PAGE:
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Please use this identifier to cite or link to this item: http://arks.princeton.edu/ark:/88435/dsp01v979v305k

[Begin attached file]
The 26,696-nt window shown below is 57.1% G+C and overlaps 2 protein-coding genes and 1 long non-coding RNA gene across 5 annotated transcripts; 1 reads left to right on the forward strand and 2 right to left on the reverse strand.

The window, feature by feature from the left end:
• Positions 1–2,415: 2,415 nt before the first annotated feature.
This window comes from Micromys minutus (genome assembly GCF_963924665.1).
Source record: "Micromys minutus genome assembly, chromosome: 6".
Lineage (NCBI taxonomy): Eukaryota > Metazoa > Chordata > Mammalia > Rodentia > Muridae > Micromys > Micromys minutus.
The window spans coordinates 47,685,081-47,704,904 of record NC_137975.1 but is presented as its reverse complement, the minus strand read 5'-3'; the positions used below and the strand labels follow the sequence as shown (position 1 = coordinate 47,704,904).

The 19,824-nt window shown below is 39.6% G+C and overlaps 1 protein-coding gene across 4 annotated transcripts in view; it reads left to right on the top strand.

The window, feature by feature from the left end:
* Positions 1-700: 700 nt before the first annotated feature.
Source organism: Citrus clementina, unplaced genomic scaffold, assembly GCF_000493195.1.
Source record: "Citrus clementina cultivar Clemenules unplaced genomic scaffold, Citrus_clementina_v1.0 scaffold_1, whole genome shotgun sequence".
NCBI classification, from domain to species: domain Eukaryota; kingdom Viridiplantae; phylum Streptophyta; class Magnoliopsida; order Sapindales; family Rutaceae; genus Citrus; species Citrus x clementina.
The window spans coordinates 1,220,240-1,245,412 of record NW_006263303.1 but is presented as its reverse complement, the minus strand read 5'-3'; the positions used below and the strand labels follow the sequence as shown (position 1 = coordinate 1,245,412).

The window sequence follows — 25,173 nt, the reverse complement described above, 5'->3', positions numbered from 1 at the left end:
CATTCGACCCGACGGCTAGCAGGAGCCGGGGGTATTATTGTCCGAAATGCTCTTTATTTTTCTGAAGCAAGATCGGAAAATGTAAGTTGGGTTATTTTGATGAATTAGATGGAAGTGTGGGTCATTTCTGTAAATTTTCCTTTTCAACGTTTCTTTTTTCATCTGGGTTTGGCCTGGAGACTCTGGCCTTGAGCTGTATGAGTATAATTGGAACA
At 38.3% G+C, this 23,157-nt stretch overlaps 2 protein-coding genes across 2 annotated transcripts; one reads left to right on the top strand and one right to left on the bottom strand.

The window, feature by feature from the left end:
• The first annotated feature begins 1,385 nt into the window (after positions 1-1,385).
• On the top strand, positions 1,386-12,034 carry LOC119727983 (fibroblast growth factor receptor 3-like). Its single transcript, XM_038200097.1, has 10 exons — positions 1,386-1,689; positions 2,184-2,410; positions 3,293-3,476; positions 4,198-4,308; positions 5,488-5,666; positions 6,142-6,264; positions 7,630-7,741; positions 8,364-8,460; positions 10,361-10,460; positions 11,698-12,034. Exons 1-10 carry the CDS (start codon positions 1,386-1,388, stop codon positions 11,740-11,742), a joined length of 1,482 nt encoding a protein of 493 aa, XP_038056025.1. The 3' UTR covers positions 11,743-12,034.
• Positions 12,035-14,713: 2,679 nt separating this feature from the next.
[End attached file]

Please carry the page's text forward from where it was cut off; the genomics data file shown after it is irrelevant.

Title: Minimum Chi-Square and Three-Stage Least Squares in Fixed Effects Models. Authors: Angrist, JoshuaNewey, Whitney Keywords: panel datalabor supply Issue Date: 1-Jan-1989 Citation: Journal of Business & Economic Statistics, Vol. 9, No. 3, Jul.y, 1991 Series/Report no.: Working Papers (Princeton University. Industrial Relations Section) ; 246 Abstract: Two approaches to estimation and testing of fixed effects models are commonly found in the econometrics literature. The first involves variations on instrumental variables. The second, a Minimum Chi-Square (MCS) procedure introduced by Chamberlain, minimizes a quadratic form in the difference between unrestricted regression coefficients and the restrictions implied by the fixed effects model. This paper is concerned with the relationship between Three-Stage Least Squares (3SLS) and MCS. A 3SLS equivalent of the MCS estimator is presented and, in the usual case wherein the time varying error component has a scalar covariance matrix, 3SLS is shown to simplify to the conventional deviations from means estimator. Furthermore, the corresponding over- identification test statistic is the degrees of freedom times the R2 from a regression of residuals on all leads and lags of right hand side variables. The relationship between MCS and some recently introduced efficient instrumental variables procedures is also considered. An empirical example from the literature on life-cycle labor supply is used to illustrate properties of 3SLS procedures for panel data under alternative assumptions regarding residual covariance. Estimated labor supply elasticities and standard errors appear to be insensitive to these assumptions. In contrast, the over-identification test statistics are found to be substantially smaller when residuals are allowed to be intertemporally correlated and heteroscedastic. At conventional levels of significance, however, even the smallest of the test statistics leads to rejection of the over-identifying restrictions implicit in the labor supply models. URI: http://arks.princeton.edu/ark:/88435/dsp01v979v305k Related resource: http://links.jstor.org/sici?sici=0735-0015%28199107%299%3A3%3C317%3AOTIEFW%3E2.0.CO%3B2-A Appears in Collections: IRS Working Papers

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